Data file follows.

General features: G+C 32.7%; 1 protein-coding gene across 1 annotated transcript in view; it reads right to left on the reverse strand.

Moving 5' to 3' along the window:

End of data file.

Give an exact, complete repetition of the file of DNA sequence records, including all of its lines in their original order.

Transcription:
General features: G+C 32.7%; 1 protein-coding gene across 1 annotated transcript in view; it reads right to left on the reverse strand.

Moving 5' to 3' along the window: